writes of Trajan/Rumsfeld: "The joy of plunging into this
adventure, so long delayed, restored a kind of youth to this

     And of Trajan/Bush: "This fascination, to which the
elderly emperor was yielding as if entranced, had lured
Alexander before him.  That prince had almost made a reality of
these same dreams, and had died because of them at thirty.  But
the gravest danger in these mighty projects lay still more in
their apparent soundness; as always, practical reasons abounded
for justification of the absurd, and for being carried away by
the impossible."

Read the rest (the actual interview is in mp3 format ... link at the end)

::Tuesday, October 07, 2003 7:55:45 PM::
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I've just put a number of items up in various sections of the Bulletin Board (with apologies for variations in capital letters):





CFP: Ancient theories on the physical and cognitive development of the


ASCA: Study In Greece: Memberships & Fellowships



American School of Classical Studies at Athens, SUMMER 2004

::Tuesday, October 07, 2003 7:47:12 PM::
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nonas octobres

  • rites in honour of Jupiter Fulgur -- the deity who was responsible
    for daytime lightning was worshipped at a shrine in the Campus
  • rites in honour of Juno Quiritis -- a divinity possibly originally
    from Falerii and brought to Rome by evocatio in 241 B.C. was
    also worshipped at a shrine in the Campus Martius
  • ludi Augustales scaenici (day 3 -- from 11-19 A.D. and post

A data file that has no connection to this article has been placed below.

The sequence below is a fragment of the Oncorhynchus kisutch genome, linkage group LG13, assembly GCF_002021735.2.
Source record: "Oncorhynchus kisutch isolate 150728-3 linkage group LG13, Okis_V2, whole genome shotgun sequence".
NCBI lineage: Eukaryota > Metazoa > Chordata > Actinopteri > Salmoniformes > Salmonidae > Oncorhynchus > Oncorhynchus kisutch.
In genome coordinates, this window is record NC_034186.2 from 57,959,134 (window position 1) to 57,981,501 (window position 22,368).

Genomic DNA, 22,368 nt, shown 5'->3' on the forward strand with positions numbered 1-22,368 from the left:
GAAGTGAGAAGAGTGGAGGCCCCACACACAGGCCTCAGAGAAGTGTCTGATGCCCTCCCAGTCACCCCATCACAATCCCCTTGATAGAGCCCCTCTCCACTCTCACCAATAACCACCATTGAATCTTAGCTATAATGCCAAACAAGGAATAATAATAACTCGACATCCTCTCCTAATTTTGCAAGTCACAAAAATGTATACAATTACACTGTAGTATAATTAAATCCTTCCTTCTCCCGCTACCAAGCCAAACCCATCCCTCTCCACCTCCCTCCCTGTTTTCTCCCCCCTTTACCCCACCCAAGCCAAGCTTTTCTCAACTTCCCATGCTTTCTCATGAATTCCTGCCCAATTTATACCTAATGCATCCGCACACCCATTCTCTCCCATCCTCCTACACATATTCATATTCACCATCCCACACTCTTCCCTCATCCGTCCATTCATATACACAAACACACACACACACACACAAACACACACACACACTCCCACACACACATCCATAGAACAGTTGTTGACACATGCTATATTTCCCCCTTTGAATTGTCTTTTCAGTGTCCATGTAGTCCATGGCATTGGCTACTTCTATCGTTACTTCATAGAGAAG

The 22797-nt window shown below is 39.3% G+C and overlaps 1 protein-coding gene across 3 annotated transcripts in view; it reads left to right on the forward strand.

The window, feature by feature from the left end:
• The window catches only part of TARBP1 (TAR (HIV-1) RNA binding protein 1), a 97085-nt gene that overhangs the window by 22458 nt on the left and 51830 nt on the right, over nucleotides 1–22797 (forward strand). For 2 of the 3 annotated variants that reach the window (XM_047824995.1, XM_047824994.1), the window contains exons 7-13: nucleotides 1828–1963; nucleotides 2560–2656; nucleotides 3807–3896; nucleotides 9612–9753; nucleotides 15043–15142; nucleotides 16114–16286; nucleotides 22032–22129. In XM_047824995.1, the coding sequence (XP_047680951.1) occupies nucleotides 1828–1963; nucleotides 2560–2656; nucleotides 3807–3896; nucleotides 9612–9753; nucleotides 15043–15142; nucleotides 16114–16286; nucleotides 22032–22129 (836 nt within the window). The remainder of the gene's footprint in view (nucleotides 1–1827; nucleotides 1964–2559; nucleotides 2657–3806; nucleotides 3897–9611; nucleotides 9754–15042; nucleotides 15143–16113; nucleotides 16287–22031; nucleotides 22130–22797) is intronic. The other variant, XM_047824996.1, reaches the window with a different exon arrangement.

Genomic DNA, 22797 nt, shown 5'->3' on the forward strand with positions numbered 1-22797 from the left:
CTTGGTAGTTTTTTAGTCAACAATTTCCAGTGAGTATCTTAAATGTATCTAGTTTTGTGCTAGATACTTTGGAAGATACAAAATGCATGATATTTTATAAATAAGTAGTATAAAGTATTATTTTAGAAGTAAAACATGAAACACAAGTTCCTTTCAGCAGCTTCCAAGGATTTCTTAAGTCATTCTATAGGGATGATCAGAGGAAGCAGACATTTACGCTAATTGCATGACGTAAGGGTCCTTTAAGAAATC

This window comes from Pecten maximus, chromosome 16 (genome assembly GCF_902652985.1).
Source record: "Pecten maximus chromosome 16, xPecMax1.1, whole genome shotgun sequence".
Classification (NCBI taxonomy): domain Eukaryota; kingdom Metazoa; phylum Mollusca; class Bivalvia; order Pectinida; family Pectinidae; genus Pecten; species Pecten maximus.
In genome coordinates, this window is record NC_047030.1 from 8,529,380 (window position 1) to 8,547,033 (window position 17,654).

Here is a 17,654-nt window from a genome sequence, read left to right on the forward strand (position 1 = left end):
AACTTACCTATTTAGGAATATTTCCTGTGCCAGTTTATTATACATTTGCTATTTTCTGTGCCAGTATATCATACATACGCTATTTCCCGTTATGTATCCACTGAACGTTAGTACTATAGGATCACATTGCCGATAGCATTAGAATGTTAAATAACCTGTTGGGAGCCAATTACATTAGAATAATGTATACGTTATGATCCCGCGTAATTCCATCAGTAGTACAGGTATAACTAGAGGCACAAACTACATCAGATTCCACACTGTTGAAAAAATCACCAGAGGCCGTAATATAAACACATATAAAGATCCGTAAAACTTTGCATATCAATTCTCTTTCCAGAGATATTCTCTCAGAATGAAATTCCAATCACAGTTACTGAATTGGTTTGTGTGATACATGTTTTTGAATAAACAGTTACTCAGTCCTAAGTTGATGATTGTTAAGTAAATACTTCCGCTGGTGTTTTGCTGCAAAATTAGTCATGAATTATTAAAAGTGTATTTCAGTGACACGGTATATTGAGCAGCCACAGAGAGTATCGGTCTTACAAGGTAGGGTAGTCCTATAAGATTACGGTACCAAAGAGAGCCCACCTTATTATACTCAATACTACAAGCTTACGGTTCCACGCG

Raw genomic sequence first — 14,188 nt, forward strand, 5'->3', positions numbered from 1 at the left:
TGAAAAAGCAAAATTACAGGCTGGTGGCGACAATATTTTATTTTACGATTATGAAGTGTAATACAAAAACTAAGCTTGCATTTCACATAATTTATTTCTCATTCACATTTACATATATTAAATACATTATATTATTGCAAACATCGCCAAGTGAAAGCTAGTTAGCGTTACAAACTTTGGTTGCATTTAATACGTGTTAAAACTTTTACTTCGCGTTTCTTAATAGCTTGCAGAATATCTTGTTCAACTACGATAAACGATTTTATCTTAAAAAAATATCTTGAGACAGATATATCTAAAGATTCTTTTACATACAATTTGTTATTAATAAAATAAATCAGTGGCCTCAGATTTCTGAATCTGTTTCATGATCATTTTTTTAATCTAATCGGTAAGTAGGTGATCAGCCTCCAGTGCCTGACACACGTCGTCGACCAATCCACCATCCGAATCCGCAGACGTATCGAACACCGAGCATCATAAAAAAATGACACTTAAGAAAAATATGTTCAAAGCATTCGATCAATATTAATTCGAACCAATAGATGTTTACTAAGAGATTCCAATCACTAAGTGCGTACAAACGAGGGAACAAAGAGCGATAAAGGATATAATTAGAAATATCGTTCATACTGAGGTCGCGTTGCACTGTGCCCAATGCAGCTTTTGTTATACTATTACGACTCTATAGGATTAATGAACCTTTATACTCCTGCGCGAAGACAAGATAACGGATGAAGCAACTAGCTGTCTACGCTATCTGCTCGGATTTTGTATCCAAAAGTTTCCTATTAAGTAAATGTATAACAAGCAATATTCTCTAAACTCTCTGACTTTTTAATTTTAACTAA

23 A.D.)
  • ludi Augustales scaenici (day 5 -- from 19-23 A.D.)
  • 15 B.C. -- birth of Nero Claudius Drusus (Drusus "Minor"), son of
    the future emperor Tiberius and Vipsania Agrippina

::Tuesday, October 07, 2003 5:53:19 AM::
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RPG: Gladius

LucasArts will be coming out with a new role-playing game (that's what an rpg is, for the uninitiated) which looks like it will appeal to fans of the Roman world. Gamespot describes it thusly:

A combo RPG and tactical battler, Gladius allows gamers to play one of two characters: Ursula, the daughter of a barbarian king, or Valens, the son of a famed gladiator. Both are new recruits at a gladiator school, and the game follows their sagas both inside and outside the arena as they become famous, earn riches, and prepare for an ominous force's imminent attack. Assisting in their quests for gladiatorial supremacy will be old Roman standbys: the Murmillo, the Samnite, the Centurion, and even a bear.

It appears to be available for the usual trio of Gamecube, XBox, or PS2 . Visit the 'official' website.

::Tuesday, October 07, 2003 5:38:22 AM::
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NUNTII: Perhaps ...

Not sure what to make of this one -- if I had more caffeine in me I'm sure there'd be a reference to squirrels. There's this guy in Australia who is using a dowsing rod on a site he's trying to have declared an archaeological site:

On one area of about 20 acres I have located several moulds that I understand to be of ancient cement.

It is possible that some of these could have been used to manufacture copper helmets similar to Roman soldiers' headwear. Other sealed moulds exist. Perhaps these contain cremation ashes Ñ the area appears to be a burial site.

There are piles of stones showing evidence of having been cut with chisels.

These may be the ruins of ancient buildings.

There is what appears to be a calcified boat made I believe of hide and wood, as well as many buried boats and human graves covered with piles of limestone.

Mr Fulton said he made the finds about five or six years ago, after being asked onto private land which has since changed ownership.

Yes ... Australia.

::Tuesday, October 07, 2003 5:31:43 AM::
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NUNTII: What part of 'No' do you not understand?

The British Museum once again said no to the return of the Parthenon/Elgin Marbles yesterday ... the same day a major 'virtual exhibition' was launched to show what the 'reassembled' marbles would look like: